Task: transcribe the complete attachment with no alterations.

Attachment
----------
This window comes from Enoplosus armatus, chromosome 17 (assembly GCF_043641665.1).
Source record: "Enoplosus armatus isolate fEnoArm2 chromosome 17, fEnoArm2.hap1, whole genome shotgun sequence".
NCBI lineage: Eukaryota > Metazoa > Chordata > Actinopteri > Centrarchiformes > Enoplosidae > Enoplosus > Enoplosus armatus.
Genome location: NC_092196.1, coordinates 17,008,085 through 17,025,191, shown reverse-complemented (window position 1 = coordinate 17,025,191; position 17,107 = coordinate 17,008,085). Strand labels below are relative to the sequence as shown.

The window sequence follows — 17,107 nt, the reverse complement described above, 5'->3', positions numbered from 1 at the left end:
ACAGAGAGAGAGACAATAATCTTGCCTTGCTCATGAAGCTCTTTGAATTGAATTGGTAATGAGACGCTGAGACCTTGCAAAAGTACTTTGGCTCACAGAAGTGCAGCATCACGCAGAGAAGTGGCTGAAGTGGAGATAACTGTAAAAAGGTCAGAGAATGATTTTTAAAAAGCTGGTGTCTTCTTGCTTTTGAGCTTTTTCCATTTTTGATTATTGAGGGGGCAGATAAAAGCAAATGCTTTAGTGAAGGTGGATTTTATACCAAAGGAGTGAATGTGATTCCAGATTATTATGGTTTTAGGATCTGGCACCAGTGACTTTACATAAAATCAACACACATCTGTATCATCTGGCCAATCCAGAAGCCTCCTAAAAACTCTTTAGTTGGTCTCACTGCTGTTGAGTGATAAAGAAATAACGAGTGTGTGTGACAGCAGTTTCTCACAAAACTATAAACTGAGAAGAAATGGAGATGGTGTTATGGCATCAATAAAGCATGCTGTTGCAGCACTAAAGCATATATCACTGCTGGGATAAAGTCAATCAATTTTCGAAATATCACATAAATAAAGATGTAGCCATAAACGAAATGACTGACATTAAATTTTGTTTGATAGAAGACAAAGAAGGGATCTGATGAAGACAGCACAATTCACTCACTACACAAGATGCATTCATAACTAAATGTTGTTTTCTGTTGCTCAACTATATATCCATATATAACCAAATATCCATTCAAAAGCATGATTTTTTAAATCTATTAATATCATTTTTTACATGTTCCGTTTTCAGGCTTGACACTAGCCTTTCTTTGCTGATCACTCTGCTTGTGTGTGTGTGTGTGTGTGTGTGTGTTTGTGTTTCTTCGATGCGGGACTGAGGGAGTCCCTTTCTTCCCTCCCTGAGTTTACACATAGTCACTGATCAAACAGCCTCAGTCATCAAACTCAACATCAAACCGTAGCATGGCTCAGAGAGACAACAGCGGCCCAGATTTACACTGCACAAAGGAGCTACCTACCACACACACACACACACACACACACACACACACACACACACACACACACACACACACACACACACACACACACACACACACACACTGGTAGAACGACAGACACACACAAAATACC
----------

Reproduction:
This window comes from Enoplosus armatus, chromosome 17 (assembly GCF_043641665.1).
Source record: "Enoplosus armatus isolate fEnoArm2 chromosome 17, fEnoArm2.hap1, whole genome shotgun sequence".
NCBI lineage: Eukaryota > Metazoa > Chordata > Actinopteri > Centrarchiformes > Enoplosidae > Enoplosus > Enoplosus armatus.
Genome location: NC_092196.1, coordinates 17,008,085 through 17,025,191, shown reverse-complemented (window position 1 = coordinate 17,025,191; position 17,107 = coordinate 17,008,085). Strand labels below are relative to the sequence as shown.

The window sequence follows — 17,107 nt, the reverse complement described above, 5'->3', positions numbered from 1 at the left end:
ACAGAGAGAGAGACAATAATCTTGCCTTGCTCATGAAGCTCTTTGAATTGAATTGGTAATGAGACGCTGAGACCTTGCAAAAGTACTTTGGCTCACAGAAGTGCAGCATCACGCAGAGAAGTGGCTGAAGTGGAGATAACTGTAAAAAGGTCAGAGAATGATTTTTAAAAAGCTGGTGTCTTCTTGCTTTTGAGCTTTTTCCATTTTTGATTATTGAGGGGGCAGATAAAAGCAAATGCTTTAGTGAAGGTGGATTTTATACCAAAGGAGTGAATGTGATTCCAGATTATTATGGTTTTAGGATCTGGCACCAGTGACTTTACATAAAATCAACACACATCTGTATCATCTGGCCAATCCAGAAGCCTCCTAAAAACTCTTTAGTTGGTCTCACTGCTGTTGAGTGATAAAGAAATAACGAGTGTGTGTGACAGCAGTTTCTCACAAAACTATAAACTGAGAAGAAATGGAGATGGTGTTATGGCATCAATAAAGCATGCTGTTGCAGCACTAAAGCATATATCACTGCTGGGATAAAGTCAATCAATTTTCGAAATATCACATAAATAAAGATGTAGCCATAAACGAAATGACTGACATTAAATTTTGTTTGATAGAAGACAAAGAAGGGATCTGATGAAGACAGCACAATTCACTCACTACACAAGATGCATTCATAACTAAATGTTGTTTTCTGTTGCTCAACTATATATCCATATATAACCAAATATCCATTCAAAAGCATGATTTTTTAAATCTATTAATATCATTTTTTACATGTTCCGTTTTCAGGCTTGACACTAGCCTTTCTTTGCTGATCACTCTGCTTGTGTGTGTGTGTGTGTGTGTGTGTGTTTGTGTTTCTTCGATGCGGGACTGAGGGAGTCCCTTTCTTCCCTCCCTGAGTTTACACATAGTCACTGATCAAACAGCCTCAGTCATCAAACTCAACATCAAACCGTAGCATGGCTCAGAGAGACAACAGCGGCCCAGATTTACACTGCACAAAGGAGCTACCTACCACACACACACACACACACACACACACACACACACACACACACACACACACACACACACACACACACACACACACACACACACACTGGTAGAACGACAGACACACACAAAATACC